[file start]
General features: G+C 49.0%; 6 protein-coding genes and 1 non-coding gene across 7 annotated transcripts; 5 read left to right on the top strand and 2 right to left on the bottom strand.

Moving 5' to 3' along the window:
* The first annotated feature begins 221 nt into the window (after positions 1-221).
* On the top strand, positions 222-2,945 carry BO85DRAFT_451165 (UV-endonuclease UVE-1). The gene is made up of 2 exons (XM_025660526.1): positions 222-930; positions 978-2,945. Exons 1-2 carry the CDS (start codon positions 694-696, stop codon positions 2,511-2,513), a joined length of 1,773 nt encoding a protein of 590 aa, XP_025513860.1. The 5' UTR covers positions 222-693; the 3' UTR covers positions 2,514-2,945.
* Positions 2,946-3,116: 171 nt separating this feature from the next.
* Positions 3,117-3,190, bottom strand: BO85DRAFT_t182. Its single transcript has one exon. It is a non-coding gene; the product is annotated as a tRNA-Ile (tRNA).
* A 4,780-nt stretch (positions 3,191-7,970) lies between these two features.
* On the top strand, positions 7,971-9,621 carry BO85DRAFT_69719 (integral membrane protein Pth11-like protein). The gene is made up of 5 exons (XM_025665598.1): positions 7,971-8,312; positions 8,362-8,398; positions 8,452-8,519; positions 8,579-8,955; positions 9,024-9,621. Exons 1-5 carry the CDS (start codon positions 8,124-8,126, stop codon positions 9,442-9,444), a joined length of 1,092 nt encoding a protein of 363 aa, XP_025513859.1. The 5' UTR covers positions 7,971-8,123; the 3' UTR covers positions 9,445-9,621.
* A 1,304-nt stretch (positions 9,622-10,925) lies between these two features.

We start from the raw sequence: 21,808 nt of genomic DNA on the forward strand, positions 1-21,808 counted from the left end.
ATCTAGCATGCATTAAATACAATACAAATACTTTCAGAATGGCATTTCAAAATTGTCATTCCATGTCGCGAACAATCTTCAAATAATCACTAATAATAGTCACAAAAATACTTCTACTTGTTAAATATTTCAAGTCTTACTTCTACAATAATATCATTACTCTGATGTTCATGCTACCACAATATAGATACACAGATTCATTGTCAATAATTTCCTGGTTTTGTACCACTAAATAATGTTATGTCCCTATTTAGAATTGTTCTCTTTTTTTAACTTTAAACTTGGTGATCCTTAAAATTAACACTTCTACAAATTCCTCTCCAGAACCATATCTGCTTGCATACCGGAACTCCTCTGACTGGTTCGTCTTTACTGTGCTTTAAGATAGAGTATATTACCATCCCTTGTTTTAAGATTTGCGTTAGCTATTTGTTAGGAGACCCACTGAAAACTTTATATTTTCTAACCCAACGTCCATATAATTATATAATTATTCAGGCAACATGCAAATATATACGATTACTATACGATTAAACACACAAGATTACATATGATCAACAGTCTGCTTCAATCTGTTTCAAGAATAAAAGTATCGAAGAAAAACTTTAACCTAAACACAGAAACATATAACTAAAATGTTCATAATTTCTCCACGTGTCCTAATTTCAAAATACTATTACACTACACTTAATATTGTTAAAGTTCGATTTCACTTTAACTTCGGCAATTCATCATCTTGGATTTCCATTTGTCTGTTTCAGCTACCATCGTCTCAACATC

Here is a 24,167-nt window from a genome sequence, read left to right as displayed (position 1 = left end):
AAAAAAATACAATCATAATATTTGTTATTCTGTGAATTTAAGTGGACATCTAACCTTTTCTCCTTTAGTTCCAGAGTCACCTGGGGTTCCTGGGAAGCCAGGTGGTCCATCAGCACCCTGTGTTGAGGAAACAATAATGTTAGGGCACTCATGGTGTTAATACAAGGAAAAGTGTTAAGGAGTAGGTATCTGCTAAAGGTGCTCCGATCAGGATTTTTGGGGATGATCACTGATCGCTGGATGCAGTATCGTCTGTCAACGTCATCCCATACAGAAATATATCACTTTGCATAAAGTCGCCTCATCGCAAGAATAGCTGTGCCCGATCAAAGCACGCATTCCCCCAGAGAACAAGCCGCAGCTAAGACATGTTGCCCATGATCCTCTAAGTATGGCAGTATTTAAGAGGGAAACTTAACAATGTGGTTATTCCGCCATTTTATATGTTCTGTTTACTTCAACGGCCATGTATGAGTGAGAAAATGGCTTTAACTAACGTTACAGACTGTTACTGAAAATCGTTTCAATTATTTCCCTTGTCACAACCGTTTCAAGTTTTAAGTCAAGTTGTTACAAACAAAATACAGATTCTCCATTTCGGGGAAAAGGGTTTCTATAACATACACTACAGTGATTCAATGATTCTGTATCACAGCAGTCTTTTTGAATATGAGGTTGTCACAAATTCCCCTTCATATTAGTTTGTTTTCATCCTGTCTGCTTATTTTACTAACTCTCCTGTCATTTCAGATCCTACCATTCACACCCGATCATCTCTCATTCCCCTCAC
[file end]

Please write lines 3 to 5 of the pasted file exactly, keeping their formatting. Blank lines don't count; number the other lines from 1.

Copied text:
* The first annotated feature begins 221 nt into the window (after positions 1-221).
* On the top strand, positions 222-2,945 carry BO85DRAFT_451165 (UV-endonuclease UVE-1). The gene is made up of 2 exons (XM_025660526.1): positions 222-930; positions 978-2,945. Exons 1-2 carry the CDS (start codon positions 694-696, stop codon positions 2,511-2,513), a joined length of 1,773 nt encoding a protein of 590 aa, XP_025513860.1. The 5' UTR covers positions 222-693; the 3' UTR covers positions 2,514-2,945.
* Positions 2,946-3,116: 171 nt separating this feature from the next.